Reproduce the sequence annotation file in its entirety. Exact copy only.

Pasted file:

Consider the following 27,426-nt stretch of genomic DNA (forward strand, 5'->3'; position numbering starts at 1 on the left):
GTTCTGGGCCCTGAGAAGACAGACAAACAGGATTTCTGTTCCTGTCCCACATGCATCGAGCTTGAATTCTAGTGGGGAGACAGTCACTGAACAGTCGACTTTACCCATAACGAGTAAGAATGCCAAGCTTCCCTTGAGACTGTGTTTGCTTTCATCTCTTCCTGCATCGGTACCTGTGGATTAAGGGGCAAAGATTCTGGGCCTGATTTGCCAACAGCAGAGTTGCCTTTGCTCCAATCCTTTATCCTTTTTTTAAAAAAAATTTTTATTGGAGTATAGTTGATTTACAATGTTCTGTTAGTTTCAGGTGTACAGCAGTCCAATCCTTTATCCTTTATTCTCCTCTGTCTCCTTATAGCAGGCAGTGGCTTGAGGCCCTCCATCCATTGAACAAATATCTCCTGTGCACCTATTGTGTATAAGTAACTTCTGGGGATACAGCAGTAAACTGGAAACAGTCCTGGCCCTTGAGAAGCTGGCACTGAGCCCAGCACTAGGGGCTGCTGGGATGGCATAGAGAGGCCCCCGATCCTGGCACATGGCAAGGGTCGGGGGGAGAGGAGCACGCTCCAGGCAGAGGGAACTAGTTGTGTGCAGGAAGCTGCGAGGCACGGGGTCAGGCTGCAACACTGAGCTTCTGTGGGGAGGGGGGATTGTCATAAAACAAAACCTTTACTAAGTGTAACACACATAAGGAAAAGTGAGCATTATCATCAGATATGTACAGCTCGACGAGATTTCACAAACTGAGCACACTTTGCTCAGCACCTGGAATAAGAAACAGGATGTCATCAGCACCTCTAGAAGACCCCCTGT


Consider the following 27,426-nt stretch of genomic DNA (forward strand, 5'->3'; position numbering starts at 1 on the left):
GTTCTGGGCCCTGAGAAGACAGACAAACAGGATTTCTGTTCCTGTCCCACATGCATCGAGCTTGAATTCTAGTGGGGAGACAGTCACTGAACAGTCGACTTTACCCATAACGAGTAAGAATGCCAAGCTTCCCTTGAGACTGTGTTTGCTTTCATCTCTTCCTGCATCGGTACCTGTGGATTAAGGGGCAAAGATTCTGGGCCTGATTTGCCAACAGCAGAGTTGCCTTTGCTCCAATCCTTTATCCTTTTTTTAAAAAAAATTTTTATTGGAGTATAGTTGATTTACAATGTTCTGTTAGTTTCAGGTGTACAGCAGTCCAATCCTTTATCCTTTATTCTCCTCTGTCTCCTTATAGCAGGCAGTGGCTTGAGGCCCTCCATCCATTGAACAAATATCTCCTGTGCACCTATTGTGTATAAGTAACTTCTGGGGATACAGCAGTAAACTGGAAACAGTCCTGGCCCTTGAGAAGCTGGCACTGAGCCCAGCACTAGGGGCTGCTGGGATGGCATAGAGAGGCCCCCGATCCTGGCACATGGCAAGGGTCGGGGGGAGAGGAGCACGCTCCAGGCAGAGGGAACTAGTTGTGTGCAGGAAGCTGCGAGGCACGGGGTCAGGCTGCAACACTGAGCTTCTGTGGGGAGGGGGGATTGTCATAAAACAAAACCTTTACTAAGTGTAACACACATAAGGAAAAGTGAGCATTATCATCAGATATGTACAGCTCGACGAGATTTCACAAACTGAGCACACTTTGCTCAGCACCTGGAATAAGAAACAGGATGTCATCAGCACCTCTAGAAGACCCCCTGT